I'm trying to write some English-language dialogue between elderly people (a Caucasian American couple in their 80's, so they would've grown up in the 20's and 30's), and I'm looking for slang, expressions, vocabulary, grammar, and generally age-marking language that I could use to make it evident that these are two older folks and not younger ones.

Does anyone know any dictionaries of older slang expressions or vocabulary, or perhaps just pages that might discuss how to write better dialogue for older people? Any suggestions people might have would be greatly appreciated.

Any ideas?


I'm posting this on behalf of a friend who's currently translating some scenes from a Spanish film into English. Some of it was for a Uni project but she's doing more out of interest.

It's one of these situations where a play on words is made in one language and it's difficult to find a fitting translation. Here’s part of the script:

Lola: Sí, lo que nosotros ofreceríamos sería un "tour" por los
cuadros, una explicación breve, del contexto, no demasiado erudito.

Rosa: Que no sea un coñazo y que podamos hacerlo por nuestra centa...

Lola: O sea, no guías sino visitas guiadas. No Rosa? Ya lo estoy viendo
"visitas guiadas Rosa, Pilar y Lola".

Rosa: Suena a visitas guisadas.

Pilar: Entonces serían como viajes por el arte.

As she explained it to me, the pun here is that instead of saying “guided” visits it says “stewed” visits. She’s having trouble thinking of a way in English to convey this humour. Is there more to it then just the similarity in sound of the two words “guidas” and “guisadas”? Can anyone think of a word to replace “visits”, “tours”, or “guided” that would make sense?

Muchas gracias!

Arabic-English Interference

Is it just me, or does it seem that only Arabic-speaking people prefer to use the "my friend" vocative expression, as in: "Thanks again, my friend"? Not Hebrew, Urdu, Hindi... yet even Arabic speakers born into and completely "assimilated" into an Anglophone environment seem to use this term often. Is it some sort of direct transfer from an Arabic expression?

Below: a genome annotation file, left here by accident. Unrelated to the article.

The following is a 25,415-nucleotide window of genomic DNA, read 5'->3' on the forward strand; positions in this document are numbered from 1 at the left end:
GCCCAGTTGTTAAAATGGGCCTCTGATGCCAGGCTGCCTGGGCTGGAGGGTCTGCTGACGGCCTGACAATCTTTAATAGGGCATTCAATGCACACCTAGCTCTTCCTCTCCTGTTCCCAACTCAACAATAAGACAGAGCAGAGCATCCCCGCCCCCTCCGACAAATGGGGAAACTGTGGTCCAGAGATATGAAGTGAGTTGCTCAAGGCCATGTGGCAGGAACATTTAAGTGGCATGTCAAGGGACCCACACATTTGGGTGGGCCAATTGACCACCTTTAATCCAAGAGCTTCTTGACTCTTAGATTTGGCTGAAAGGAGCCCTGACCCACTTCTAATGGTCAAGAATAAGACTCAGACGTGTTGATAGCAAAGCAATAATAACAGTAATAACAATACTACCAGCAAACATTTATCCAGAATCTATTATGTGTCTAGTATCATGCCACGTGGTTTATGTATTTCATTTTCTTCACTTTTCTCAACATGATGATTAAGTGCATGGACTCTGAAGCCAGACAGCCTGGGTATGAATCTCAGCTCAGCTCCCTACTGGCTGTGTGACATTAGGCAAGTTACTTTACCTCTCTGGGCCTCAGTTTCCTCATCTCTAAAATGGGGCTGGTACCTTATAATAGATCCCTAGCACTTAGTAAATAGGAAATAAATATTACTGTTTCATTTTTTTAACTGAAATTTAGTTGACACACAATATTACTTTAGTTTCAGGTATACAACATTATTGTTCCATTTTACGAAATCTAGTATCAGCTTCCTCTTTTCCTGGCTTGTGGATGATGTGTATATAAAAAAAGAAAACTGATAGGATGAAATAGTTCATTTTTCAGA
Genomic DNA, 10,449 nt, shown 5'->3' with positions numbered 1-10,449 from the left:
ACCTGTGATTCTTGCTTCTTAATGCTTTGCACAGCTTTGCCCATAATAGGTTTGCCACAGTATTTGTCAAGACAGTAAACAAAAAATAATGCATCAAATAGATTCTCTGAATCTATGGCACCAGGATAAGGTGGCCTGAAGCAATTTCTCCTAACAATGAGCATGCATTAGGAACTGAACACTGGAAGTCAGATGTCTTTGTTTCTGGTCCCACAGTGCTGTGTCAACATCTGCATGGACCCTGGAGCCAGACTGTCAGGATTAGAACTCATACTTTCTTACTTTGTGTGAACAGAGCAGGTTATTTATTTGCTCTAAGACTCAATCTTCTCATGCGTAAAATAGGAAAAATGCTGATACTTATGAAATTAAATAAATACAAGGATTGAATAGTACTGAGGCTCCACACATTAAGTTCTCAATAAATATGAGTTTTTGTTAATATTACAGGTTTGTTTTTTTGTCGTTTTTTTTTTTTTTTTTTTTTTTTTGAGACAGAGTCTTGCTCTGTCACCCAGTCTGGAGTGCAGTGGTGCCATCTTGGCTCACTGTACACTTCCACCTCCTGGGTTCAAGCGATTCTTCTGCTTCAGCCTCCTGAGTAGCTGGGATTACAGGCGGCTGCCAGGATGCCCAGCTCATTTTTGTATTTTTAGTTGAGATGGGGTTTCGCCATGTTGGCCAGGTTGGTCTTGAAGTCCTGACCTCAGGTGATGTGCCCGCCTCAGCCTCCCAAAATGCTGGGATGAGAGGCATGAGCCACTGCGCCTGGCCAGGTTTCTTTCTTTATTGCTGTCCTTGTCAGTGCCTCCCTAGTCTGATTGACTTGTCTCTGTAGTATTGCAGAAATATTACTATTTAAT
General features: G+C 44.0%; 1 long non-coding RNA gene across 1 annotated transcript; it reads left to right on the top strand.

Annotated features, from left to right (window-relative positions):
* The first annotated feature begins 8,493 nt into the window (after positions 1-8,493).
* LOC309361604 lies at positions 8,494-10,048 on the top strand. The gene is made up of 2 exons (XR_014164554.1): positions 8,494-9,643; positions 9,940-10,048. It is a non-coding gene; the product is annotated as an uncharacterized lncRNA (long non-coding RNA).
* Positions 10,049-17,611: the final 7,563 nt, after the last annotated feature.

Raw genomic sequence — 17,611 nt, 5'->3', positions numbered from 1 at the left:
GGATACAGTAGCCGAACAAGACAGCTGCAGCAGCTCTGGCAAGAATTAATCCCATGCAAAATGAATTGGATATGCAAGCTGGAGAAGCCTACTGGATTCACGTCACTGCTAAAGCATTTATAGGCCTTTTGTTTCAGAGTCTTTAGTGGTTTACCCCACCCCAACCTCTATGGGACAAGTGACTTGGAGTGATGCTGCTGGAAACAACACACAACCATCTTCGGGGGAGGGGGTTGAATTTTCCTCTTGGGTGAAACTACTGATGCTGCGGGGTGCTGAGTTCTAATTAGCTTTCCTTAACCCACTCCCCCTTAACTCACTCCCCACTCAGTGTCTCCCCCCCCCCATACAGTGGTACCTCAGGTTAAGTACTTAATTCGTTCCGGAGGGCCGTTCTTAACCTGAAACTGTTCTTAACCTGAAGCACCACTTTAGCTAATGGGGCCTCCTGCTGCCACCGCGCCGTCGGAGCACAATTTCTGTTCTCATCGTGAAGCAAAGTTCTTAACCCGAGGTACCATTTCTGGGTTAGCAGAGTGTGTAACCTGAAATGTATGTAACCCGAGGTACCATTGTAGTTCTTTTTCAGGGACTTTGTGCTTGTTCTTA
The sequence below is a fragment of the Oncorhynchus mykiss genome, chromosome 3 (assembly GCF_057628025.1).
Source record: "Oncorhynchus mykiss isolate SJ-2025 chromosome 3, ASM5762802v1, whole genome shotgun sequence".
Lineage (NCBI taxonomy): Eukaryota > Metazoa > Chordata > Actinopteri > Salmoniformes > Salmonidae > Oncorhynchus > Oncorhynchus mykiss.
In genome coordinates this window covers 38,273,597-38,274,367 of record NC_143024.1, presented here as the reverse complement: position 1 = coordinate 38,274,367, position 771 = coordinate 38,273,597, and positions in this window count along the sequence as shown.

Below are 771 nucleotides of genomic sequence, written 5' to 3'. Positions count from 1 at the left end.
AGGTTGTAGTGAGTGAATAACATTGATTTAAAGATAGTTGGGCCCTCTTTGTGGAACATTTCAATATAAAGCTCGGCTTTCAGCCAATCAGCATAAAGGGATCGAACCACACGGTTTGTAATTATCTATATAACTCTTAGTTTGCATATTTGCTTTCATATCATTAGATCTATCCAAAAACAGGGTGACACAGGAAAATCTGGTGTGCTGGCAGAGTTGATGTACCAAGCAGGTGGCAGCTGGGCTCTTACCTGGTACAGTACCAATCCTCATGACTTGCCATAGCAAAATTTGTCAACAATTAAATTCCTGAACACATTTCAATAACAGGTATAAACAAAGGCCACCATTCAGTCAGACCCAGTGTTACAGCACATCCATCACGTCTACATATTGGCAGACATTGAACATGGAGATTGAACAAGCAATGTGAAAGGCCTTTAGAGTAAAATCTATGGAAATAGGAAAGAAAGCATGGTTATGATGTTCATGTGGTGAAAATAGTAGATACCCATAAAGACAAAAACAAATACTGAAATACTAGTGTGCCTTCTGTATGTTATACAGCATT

Don Imus comments

I guess some have heard about recent comments made by Don Imus about the Rutgers women basketball team.

He called them "nappy-headed hos". While the term "hos" is clearly stands for "whores" I have no clue how in combination with "nappy-headed", which exact meaning eludes me , it's "racially charged". Am I missing something or it's just a regular outcry of the familiar characters.

and, btw, what the hell is "nappy-headed"??? Is it like a bad hair style?



So, being Pakistani but not having grown up around it, I've decided to try to learn Urdu, as a "return" to the culture, in a sense. Does anyone know of some good online resources for it? I've done a bit of looking and can't seem to find anything truly helpful. Book suggestions would be nice too.

Also, I have a friend helping me (somewhat) with it; she gave me some conversational sentences, most of which I can figure out with a handy dictionary and good guessing skills, but I can't seem to get this:

Appko patha hai, kon hai? Appke peecha hai.

I have a vague idea of what this is. What exactly does it mean?

I'm also told that there is no real "standard" spelling; or at least, most don't follow it, and instead transliterate what they hear. As such, it can be difficult to find the words in a dictionary. Is this true of spelling?

Mujhay aap kee madad kee zarurat hay. [hahaha, totally copied from my dictionary]

Shukria! =)